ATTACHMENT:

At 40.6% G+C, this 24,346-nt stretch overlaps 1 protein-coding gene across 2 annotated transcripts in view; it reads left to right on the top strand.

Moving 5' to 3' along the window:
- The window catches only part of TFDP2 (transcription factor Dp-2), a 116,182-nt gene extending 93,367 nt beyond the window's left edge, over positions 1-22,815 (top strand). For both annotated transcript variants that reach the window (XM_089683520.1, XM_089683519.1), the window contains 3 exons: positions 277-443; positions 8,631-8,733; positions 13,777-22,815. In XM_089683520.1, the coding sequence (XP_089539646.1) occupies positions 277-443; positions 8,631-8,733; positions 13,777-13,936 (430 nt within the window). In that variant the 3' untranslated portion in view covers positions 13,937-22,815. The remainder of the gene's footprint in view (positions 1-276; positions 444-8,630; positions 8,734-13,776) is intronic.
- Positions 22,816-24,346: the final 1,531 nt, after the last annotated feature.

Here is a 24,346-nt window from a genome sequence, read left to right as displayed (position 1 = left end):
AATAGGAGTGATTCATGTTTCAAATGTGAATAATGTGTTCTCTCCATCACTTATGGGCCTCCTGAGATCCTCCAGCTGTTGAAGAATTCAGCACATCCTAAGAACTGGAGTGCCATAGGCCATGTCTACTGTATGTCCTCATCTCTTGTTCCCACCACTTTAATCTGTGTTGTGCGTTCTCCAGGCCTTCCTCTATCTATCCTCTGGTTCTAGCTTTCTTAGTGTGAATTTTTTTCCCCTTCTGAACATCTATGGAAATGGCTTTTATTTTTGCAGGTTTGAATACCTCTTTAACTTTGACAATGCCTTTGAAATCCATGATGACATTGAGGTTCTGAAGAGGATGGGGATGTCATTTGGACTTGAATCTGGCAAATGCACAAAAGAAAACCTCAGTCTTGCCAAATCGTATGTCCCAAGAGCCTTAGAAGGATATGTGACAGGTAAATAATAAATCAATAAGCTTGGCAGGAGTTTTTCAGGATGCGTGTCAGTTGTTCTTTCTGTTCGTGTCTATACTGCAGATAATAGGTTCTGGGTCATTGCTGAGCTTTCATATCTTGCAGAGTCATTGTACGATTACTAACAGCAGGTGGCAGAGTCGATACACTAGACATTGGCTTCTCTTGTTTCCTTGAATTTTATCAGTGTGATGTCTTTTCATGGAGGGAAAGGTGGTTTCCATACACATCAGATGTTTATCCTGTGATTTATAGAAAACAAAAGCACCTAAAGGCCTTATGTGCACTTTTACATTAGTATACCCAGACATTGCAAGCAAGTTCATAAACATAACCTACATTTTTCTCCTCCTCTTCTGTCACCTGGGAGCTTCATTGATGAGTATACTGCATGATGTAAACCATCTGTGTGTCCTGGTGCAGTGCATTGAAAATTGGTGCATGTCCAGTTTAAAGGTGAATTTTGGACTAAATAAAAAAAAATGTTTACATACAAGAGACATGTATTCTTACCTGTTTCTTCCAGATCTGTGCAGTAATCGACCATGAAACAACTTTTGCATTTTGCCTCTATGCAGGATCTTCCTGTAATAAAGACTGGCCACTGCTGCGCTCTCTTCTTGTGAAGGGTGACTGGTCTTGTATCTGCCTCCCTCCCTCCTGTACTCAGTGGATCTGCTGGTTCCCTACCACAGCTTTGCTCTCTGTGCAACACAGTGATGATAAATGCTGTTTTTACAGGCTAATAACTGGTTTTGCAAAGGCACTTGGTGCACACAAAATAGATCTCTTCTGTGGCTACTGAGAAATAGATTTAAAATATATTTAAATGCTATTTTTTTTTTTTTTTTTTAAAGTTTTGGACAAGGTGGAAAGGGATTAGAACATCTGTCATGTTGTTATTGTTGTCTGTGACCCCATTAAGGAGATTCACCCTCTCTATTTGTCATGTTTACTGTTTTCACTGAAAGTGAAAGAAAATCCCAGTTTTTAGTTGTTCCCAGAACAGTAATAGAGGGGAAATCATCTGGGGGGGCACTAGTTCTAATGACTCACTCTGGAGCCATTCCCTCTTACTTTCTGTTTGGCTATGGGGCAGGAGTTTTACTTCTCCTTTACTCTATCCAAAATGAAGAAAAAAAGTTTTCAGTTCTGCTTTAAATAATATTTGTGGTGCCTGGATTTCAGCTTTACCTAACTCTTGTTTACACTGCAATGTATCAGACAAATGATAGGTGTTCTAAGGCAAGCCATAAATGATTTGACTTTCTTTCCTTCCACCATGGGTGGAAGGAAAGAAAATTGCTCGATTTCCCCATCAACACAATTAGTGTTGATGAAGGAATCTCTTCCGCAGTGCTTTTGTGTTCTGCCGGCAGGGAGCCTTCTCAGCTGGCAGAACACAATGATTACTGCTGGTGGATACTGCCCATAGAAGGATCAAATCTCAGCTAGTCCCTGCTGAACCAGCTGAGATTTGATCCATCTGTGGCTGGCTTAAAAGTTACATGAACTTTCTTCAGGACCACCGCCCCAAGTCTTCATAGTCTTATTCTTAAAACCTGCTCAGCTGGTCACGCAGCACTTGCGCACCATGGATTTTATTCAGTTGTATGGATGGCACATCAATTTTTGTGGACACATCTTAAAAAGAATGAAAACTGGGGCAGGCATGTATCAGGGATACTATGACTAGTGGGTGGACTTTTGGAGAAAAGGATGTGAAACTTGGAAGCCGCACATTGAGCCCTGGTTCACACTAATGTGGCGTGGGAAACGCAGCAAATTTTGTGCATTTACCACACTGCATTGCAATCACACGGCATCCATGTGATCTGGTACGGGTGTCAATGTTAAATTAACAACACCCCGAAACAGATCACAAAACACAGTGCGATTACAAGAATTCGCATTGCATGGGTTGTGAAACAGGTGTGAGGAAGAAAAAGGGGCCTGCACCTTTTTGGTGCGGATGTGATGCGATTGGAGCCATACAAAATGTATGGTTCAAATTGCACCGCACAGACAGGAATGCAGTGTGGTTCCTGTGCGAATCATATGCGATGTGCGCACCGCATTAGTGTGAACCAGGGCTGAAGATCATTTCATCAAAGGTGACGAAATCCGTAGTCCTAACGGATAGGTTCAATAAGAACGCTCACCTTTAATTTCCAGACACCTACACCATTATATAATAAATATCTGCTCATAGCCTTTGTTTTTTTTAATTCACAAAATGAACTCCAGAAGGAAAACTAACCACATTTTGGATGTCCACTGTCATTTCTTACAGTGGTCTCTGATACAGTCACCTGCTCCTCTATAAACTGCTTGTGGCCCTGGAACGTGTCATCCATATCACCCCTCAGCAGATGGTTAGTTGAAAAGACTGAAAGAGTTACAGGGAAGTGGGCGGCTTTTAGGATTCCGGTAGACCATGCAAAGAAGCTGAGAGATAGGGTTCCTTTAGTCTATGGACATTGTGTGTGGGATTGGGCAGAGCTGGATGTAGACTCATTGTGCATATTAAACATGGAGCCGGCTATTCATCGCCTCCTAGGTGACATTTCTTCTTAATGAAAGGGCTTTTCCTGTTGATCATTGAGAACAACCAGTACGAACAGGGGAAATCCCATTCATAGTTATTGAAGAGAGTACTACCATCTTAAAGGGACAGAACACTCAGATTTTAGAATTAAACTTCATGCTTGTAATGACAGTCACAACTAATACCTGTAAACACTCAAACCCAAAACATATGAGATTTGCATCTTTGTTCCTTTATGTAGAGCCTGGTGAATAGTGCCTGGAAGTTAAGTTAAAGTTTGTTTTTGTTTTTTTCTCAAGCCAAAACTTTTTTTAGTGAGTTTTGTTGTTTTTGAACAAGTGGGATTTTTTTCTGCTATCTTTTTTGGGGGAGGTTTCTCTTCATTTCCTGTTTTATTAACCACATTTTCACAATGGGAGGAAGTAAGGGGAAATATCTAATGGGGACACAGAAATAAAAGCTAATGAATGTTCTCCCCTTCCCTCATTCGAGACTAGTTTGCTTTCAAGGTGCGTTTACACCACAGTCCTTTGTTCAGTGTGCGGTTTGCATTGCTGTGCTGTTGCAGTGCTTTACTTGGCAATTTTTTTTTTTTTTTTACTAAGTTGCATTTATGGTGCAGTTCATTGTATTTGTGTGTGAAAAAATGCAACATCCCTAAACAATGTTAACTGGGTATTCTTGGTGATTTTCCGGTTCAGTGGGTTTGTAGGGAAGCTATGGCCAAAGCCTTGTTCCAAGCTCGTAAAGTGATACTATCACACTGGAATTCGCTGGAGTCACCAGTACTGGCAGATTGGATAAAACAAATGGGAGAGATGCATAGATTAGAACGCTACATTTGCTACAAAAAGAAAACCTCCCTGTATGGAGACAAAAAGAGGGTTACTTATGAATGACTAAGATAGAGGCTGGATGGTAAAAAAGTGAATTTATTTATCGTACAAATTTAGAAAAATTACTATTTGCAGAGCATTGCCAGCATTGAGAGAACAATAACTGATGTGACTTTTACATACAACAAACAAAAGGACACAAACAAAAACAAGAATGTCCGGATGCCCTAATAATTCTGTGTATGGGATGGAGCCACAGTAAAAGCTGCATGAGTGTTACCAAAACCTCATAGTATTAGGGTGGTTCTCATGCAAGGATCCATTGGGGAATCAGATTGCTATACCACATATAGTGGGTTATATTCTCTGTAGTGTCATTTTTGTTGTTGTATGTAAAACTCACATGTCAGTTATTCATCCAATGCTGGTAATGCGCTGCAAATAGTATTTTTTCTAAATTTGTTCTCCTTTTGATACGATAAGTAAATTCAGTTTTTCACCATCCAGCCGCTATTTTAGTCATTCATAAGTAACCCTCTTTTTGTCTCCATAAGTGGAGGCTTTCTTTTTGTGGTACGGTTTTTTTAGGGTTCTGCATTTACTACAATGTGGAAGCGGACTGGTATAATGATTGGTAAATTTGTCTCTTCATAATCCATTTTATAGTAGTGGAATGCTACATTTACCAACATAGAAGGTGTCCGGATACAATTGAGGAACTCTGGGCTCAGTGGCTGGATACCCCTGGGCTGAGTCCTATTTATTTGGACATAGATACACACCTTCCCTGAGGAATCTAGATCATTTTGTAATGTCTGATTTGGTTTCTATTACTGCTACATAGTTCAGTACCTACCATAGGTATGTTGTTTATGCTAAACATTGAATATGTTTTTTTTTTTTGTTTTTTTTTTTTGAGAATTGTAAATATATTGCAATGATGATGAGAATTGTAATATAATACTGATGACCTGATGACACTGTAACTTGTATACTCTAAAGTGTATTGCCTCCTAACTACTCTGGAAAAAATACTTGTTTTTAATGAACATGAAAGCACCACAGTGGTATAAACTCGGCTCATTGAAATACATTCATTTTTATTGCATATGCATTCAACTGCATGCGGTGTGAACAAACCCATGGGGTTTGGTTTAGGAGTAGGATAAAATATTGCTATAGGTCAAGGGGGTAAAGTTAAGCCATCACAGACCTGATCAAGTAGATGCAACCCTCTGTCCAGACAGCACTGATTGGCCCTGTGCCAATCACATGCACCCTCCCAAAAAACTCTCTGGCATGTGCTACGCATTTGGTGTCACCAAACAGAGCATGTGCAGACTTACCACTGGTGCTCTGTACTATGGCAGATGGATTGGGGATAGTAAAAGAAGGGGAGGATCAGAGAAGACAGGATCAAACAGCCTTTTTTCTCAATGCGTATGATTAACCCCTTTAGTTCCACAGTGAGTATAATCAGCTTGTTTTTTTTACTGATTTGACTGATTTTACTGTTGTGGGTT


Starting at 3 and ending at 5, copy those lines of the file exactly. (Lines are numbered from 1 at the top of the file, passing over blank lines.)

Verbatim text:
- The window catches only part of TFDP2 (transcription factor Dp-2), a 116,182-nt gene extending 93,367 nt beyond the window's left edge, over positions 1-22,815 (top strand). For both annotated transcript variants that reach the window (XM_089683520.1, XM_089683519.1), the window contains 3 exons: positions 277-443; positions 8,631-8,733; positions 13,777-22,815. In XM_089683520.1, the coding sequence (XP_089539646.1) occupies positions 277-443; positions 8,631-8,733; positions 13,777-13,936 (430 nt within the window). In that variant the 3' untranslated portion in view covers positions 13,937-22,815. The remainder of the gene's footprint in view (positions 1-276; positions 444-8,630; positions 8,734-13,776) is intronic.
- Positions 22,816-24,346: the final 1,531 nt, after the last annotated feature.

Here is a 24,346-nt window from a genome sequence, read left to right as displayed (position 1 = left end):